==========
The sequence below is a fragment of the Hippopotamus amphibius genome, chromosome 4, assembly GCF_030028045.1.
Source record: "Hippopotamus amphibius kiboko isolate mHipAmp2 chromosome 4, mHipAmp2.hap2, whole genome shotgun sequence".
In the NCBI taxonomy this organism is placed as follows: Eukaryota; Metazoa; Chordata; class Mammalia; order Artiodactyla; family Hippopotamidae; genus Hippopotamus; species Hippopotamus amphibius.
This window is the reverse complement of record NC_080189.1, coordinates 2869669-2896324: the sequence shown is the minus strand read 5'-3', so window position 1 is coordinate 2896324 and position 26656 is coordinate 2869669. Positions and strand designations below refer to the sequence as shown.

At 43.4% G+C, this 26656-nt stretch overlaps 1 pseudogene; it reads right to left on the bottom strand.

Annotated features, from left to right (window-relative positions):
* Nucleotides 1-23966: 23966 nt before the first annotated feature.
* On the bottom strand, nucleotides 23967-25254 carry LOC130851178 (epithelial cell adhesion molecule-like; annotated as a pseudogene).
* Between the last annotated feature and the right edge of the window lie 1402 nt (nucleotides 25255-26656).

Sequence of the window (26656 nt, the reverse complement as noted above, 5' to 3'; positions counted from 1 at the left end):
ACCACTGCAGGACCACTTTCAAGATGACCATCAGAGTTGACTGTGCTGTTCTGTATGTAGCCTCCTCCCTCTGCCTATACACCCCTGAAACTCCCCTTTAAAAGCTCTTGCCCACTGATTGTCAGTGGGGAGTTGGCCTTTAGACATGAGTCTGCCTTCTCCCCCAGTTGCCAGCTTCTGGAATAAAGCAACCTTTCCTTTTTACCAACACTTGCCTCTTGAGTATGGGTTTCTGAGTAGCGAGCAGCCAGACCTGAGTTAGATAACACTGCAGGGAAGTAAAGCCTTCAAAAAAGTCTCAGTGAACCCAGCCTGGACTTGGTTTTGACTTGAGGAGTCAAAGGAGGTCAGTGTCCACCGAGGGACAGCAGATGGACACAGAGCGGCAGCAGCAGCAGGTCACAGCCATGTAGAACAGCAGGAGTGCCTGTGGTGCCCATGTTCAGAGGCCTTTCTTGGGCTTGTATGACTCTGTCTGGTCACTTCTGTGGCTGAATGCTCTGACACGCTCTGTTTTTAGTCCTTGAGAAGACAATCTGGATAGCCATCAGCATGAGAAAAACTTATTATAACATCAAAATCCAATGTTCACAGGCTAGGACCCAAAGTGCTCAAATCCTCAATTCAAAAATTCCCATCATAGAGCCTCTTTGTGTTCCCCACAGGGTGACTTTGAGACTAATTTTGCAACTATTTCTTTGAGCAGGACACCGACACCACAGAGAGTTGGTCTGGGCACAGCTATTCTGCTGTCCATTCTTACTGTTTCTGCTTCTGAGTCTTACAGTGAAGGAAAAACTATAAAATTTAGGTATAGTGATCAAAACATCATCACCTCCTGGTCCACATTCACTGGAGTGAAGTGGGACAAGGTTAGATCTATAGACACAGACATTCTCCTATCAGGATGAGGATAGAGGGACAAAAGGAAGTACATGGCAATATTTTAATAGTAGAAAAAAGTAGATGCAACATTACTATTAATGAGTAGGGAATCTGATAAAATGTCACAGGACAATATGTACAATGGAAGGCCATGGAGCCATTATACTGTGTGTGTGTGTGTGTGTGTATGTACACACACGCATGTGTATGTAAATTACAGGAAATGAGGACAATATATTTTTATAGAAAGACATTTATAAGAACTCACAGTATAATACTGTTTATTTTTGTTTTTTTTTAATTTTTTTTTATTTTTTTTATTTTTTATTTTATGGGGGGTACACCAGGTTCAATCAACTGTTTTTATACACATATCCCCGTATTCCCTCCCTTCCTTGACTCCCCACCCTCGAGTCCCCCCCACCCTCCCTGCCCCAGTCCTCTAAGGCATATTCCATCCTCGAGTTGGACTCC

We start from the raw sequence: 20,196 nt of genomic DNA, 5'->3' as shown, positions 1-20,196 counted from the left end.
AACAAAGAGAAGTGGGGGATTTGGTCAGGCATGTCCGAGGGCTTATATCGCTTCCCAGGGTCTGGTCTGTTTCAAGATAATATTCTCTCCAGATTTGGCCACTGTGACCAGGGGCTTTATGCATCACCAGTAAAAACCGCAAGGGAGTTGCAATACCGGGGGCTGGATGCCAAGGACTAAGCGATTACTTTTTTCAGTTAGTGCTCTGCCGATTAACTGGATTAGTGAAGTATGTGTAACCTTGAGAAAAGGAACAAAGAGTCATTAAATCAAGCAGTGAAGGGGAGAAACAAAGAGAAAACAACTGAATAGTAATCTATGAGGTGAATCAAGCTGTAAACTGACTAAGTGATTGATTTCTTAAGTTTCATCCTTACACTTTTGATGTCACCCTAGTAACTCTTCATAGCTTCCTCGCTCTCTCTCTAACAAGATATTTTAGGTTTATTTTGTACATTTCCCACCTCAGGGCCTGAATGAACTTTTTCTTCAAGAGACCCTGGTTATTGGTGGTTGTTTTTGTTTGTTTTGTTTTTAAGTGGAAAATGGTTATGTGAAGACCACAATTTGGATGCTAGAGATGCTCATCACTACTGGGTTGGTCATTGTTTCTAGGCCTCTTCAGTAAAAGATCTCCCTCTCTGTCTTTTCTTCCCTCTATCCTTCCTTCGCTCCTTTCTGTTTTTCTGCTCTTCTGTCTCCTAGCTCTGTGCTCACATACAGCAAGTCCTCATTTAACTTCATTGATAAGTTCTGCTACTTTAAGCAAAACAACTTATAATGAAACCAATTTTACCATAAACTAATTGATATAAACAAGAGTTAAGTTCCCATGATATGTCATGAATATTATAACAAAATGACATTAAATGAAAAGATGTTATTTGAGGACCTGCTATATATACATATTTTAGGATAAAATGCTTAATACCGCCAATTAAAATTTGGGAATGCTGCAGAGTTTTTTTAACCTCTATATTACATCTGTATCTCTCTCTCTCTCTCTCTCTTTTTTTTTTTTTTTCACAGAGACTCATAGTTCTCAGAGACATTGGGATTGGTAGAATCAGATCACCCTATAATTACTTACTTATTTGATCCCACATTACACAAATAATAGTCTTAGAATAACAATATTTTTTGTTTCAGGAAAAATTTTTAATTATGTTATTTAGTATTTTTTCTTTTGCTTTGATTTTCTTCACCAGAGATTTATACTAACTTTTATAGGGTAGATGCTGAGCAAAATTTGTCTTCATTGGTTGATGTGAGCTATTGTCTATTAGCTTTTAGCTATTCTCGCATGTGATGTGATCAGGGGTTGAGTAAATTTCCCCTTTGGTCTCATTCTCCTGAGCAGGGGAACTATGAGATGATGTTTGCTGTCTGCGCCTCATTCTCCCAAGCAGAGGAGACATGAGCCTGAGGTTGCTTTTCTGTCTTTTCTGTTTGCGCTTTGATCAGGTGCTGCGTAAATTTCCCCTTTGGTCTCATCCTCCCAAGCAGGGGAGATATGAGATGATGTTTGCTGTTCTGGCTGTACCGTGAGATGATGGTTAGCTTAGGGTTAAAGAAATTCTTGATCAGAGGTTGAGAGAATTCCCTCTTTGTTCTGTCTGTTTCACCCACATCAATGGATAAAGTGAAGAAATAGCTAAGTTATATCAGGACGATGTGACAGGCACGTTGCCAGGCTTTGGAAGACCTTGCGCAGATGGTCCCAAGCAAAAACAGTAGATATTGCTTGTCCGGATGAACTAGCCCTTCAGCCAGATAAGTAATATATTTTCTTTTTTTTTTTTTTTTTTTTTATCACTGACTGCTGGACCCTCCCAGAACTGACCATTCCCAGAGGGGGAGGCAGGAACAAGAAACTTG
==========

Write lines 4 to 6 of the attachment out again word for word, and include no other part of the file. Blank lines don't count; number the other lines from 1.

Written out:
This window is the reverse complement of record NC_080189.1, coordinates 2869669-2896324: the sequence shown is the minus strand read 5'-3', so window position 1 is coordinate 2896324 and position 26656 is coordinate 2869669. Positions and strand designations below refer to the sequence as shown.

At 43.4% G+C, this 26656-nt stretch overlaps 1 pseudogene; it reads right to left on the bottom strand.

Annotated features, from left to right (window-relative positions):